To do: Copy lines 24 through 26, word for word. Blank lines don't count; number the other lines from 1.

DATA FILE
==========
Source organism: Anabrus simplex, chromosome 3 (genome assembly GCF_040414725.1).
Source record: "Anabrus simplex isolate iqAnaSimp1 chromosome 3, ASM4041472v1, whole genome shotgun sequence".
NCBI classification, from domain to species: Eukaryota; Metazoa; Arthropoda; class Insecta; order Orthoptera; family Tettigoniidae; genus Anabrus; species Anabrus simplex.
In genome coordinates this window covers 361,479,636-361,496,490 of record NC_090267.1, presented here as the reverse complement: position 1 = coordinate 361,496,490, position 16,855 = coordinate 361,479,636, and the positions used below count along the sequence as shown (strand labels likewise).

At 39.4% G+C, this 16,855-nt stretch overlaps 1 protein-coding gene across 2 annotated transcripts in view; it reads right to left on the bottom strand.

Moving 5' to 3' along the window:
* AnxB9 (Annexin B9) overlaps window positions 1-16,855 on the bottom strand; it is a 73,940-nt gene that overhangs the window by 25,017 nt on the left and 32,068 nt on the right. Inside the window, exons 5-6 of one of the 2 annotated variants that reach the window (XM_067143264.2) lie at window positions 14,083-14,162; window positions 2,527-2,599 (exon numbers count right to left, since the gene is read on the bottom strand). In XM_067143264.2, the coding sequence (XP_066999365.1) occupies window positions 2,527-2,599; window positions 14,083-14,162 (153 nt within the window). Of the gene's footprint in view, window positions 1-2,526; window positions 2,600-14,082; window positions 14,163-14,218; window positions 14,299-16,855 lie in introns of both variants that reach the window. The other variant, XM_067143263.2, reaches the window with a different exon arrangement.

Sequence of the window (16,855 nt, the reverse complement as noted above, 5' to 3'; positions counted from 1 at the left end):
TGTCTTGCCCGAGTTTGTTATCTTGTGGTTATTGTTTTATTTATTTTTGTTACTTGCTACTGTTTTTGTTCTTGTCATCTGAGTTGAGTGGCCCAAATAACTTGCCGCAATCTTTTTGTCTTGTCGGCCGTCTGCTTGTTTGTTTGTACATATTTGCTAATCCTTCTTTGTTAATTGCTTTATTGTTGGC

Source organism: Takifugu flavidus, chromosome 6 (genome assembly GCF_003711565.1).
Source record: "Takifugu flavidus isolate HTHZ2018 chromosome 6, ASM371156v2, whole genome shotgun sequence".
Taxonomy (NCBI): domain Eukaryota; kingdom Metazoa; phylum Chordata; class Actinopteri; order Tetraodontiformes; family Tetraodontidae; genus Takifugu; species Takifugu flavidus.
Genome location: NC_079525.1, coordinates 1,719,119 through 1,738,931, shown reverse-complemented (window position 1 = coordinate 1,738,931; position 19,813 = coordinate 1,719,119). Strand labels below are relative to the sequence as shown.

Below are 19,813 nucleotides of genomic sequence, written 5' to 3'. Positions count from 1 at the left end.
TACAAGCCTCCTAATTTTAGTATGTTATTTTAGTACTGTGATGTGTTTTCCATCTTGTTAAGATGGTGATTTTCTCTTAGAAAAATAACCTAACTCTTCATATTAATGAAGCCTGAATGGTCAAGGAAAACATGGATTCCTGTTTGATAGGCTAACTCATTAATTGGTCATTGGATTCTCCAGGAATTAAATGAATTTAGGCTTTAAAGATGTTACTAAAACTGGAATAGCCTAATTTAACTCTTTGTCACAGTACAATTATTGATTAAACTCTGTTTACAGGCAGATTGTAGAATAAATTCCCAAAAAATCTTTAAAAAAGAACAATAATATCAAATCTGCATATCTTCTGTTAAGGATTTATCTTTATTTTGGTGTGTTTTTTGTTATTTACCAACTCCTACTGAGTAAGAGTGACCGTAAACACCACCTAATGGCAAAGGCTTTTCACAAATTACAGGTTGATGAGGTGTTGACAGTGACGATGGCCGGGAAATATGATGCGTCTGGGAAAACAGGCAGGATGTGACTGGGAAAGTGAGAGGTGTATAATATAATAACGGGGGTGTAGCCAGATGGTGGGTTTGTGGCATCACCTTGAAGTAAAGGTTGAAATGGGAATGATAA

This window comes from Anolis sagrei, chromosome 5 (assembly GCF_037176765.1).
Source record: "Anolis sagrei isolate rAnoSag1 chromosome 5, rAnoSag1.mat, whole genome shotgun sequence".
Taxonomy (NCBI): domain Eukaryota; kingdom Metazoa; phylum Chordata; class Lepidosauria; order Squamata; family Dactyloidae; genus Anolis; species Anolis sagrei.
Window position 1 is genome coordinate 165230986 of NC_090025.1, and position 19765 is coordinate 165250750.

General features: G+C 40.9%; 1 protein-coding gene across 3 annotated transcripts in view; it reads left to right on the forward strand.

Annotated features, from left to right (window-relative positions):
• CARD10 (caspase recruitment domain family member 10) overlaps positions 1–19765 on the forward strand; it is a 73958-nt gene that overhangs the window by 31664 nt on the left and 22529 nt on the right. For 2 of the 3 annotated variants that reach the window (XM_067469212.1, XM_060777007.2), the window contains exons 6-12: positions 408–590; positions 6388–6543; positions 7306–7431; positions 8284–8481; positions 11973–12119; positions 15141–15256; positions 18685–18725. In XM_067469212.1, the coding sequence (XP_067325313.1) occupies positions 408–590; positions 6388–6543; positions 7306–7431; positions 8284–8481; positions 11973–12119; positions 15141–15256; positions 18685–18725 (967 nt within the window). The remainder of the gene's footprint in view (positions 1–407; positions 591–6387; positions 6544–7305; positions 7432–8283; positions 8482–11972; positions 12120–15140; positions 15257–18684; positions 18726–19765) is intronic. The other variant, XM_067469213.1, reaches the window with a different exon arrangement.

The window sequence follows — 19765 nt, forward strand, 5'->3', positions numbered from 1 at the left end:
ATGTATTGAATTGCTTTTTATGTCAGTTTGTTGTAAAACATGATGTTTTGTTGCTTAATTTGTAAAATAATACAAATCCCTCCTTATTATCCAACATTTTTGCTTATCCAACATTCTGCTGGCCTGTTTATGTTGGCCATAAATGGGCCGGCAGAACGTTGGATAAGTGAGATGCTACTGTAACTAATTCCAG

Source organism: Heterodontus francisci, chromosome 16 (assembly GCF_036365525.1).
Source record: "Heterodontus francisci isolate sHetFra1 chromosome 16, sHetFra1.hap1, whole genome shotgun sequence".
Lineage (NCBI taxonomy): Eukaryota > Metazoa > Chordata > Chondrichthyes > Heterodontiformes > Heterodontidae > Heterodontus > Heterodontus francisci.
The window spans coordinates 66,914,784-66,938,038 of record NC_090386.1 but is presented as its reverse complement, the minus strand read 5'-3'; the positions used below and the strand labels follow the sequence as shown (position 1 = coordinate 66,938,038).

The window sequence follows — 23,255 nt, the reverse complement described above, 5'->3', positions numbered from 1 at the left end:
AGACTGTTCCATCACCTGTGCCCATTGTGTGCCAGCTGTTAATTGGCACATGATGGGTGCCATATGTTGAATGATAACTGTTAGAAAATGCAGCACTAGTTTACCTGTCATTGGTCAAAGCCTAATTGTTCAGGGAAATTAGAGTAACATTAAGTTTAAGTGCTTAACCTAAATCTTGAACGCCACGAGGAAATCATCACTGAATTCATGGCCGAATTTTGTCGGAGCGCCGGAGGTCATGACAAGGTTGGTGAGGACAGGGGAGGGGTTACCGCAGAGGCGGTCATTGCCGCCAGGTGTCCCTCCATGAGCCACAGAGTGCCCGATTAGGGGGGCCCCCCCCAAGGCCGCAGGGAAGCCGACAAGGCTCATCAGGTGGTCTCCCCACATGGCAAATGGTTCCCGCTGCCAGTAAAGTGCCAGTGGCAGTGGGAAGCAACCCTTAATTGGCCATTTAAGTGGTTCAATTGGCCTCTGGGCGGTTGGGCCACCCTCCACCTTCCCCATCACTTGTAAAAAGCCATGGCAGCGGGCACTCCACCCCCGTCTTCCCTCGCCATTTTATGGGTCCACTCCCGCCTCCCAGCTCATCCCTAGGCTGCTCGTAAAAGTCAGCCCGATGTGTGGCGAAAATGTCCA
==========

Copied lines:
ATGTATTGAATTGCTTTTTATGTCAGTTTGTTGTAAAACATGATGTTTTGTTGCTTAATTTGTAAAATAATACAAATCCCTCCTTATTATCCAACATTTTTGCTTATCCAACATTCTGCTGGCCTGTTTATGTTGGCCATAAATGGGCCGGCAGAACGTTGGATAAGTGAGATGCTACTGTAACTAATTCCAG

Source organism: Heterodontus francisci, chromosome 16 (assembly GCF_036365525.1).
Source record: "Heterodontus francisci isolate sHetFra1 chromosome 16, sHetFra1.hap1, whole genome shotgun sequence".